Reading Kingdom is an interactive, online reading and writing subscription suitable for children in preschool through third grade between the ages of 4-10. Six essential skills are targeted through the Reading Kingdom Online program. They are sequencing, motor skills, sounds, meaning, grammar, and comprehension. Additionally, typing is a strong skill needed and practiced throughout the use of this program.
Reading Kingdom Online consists of five reading levels and each level contains six books. That's 30 books your child will read independently by the end of this program! The child graduates from very simple books and words to more advanced books and words over time. Each level teaches the child to recognize, type, spell, understand, and read 100-150 plus words and their variants using a minimum of four "game" formats.
The Reading Kingdom's Skills Survey determines where a child will be placed in the program. The program claims to evaluate and place the child at the correct reading level. Watching over my son’s shoulder, however, I noticed that it is very touchy about how you respond during that test. In my opinion, I think it was more difficult for him to do the placement test because of his ‘newness’ to reading and limited typing skills. It was very frustrating to both of us when he was placed at the very first level, based on how slow his answers came during the test.
After a week at this level, and repeated tears and frustration about how this was ‘baby stuff,’ I manually moved him to the next level, where he was much happier. Without the ability to manually move him up, we probably would have quit using the program. While the second level was still a review, to some degree, it was more challenging, designed for older kids, and gave him a chance to practice his typing and spelling skills through more age-appropriate games.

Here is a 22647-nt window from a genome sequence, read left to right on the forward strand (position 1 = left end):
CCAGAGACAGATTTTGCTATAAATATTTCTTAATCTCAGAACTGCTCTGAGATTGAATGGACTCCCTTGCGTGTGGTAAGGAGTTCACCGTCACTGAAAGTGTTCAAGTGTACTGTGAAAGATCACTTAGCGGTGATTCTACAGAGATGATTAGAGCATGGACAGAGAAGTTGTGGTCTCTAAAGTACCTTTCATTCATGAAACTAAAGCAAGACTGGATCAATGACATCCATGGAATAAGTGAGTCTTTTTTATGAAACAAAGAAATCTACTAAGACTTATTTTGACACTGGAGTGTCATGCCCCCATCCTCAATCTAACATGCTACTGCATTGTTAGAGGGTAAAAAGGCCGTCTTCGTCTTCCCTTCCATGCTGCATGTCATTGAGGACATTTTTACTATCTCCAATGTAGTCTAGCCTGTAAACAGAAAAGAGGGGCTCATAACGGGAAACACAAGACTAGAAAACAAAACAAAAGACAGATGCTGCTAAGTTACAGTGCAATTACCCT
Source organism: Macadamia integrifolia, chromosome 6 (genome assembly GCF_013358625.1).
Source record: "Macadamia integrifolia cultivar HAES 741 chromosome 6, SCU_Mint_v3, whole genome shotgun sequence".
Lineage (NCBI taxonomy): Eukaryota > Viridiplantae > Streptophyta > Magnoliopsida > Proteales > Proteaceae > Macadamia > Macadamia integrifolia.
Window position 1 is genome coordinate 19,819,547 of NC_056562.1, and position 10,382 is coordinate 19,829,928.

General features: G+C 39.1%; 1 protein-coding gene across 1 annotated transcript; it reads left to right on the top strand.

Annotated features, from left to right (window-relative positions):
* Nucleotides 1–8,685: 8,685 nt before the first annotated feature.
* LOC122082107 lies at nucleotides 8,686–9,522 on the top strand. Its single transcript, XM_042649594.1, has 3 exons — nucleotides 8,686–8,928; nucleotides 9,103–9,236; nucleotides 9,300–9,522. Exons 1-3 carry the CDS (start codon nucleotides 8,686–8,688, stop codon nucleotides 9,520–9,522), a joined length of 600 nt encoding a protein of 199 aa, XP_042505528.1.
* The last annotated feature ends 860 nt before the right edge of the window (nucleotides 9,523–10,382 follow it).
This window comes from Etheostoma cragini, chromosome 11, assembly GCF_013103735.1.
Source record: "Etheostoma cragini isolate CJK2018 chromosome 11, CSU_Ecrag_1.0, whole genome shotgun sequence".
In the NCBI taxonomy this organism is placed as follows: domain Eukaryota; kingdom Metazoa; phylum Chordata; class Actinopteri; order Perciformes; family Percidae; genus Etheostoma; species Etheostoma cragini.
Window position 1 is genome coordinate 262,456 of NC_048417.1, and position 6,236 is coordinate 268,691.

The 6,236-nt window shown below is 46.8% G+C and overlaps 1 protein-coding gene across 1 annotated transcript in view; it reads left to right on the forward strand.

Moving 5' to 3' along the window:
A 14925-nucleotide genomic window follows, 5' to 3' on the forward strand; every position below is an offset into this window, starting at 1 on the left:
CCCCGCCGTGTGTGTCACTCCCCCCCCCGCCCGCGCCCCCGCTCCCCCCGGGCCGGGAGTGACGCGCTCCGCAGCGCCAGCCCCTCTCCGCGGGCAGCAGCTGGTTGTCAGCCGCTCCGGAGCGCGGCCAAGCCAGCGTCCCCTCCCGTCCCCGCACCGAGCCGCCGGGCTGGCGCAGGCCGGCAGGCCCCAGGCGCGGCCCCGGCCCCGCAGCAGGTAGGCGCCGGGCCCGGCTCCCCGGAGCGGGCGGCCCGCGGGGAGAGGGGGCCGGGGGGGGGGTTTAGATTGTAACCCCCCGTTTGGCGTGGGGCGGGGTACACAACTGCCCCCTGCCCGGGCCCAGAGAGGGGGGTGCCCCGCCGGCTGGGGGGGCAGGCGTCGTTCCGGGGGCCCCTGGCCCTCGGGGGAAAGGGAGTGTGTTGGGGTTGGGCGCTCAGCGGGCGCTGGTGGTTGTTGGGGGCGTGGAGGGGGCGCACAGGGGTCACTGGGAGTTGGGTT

Although my perspectives and approaches about reading and writing differ from this program, I still believe that the program has a lot to offer all readers. This program can be used as a standalone curriculum for some individuals, but I personally would use it strictly as a supplement to complement a reading and phonics curriculum.
- The child's level is determined based on the results of a thorough skills survey. You can give the child a short break in between assessment sessions, if needed. Otherwise, the skills survey may be too frustrating and long for some children.
- The teaching sessions are short with the ability to pause or stop a session if necessary.
- The company offers a 30-Day Free Trial. I would create an account and take advantage of this offer if I were you. See if it works for your child and if you can afford the subscription, then continue using it afterwards. Subscription is risk free - you can cancel subscriptions at any time.
- Children can work on this program independently after only a few monitored sessions. They ask that parents do NOT assist the child during the lessons.
- Parents have the ability to track their child's progress using simplified picture icons. These icons indicate a child's progress and performance level. The summarized and convenient session reports and results are also e-mailed to the parent on a regular basis.
- This seems more like a spelling and typing program than a reading program, and I can’t see it as a core curriculum. Phonics is barely covered in the program. I prefer a philosophy that includes a balance between phonics and whole language approaches.
- There was an extremely long delay in response or wait time between activities. The website wouldn’t load at all, regardless of what browser used. Once we got into the program, he would answer a question correctly and couldn't move on to the next activity until the arrow showed up. He got very frustrated with the amount of ‘downtime.’ Close to 75% of the time, our screen looked like this :
- We came across a couple glitches in the program. There were several times that he answered correctly, but the program counted it wrong. Also on several occasions, it froze and we needed to log out and log back into the program.
- Lessons were not taught about commas and capitalization; the program assumed the child has background knowledge of these concepts and their applications. As he completed lessons, he would get parts wrong, because they expected him to add a comma to the sentence. They program never taught him how and when to use commas.